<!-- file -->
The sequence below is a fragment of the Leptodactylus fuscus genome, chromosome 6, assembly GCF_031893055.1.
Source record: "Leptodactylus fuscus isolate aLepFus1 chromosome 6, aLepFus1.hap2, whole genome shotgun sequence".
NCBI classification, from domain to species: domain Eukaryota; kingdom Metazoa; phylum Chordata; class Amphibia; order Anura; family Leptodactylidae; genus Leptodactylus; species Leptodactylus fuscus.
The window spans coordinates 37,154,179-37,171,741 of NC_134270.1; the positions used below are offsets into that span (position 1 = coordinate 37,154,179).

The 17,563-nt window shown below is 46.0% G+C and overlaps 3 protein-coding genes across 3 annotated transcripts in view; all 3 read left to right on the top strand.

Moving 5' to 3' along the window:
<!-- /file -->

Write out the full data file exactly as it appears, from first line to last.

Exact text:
The sequence below is a fragment of the Leptodactylus fuscus genome, chromosome 6, assembly GCF_031893055.1.
Source record: "Leptodactylus fuscus isolate aLepFus1 chromosome 6, aLepFus1.hap2, whole genome shotgun sequence".
NCBI classification, from domain to species: domain Eukaryota; kingdom Metazoa; phylum Chordata; class Amphibia; order Anura; family Leptodactylidae; genus Leptodactylus; species Leptodactylus fuscus.
The window spans coordinates 37,154,179-37,171,741 of NC_134270.1; the positions used below are offsets into that span (position 1 = coordinate 37,154,179).

The 17,563-nt window shown below is 46.0% G+C and overlaps 3 protein-coding genes across 3 annotated transcripts in view; all 3 read left to right on the top strand.

Moving 5' to 3' along the window: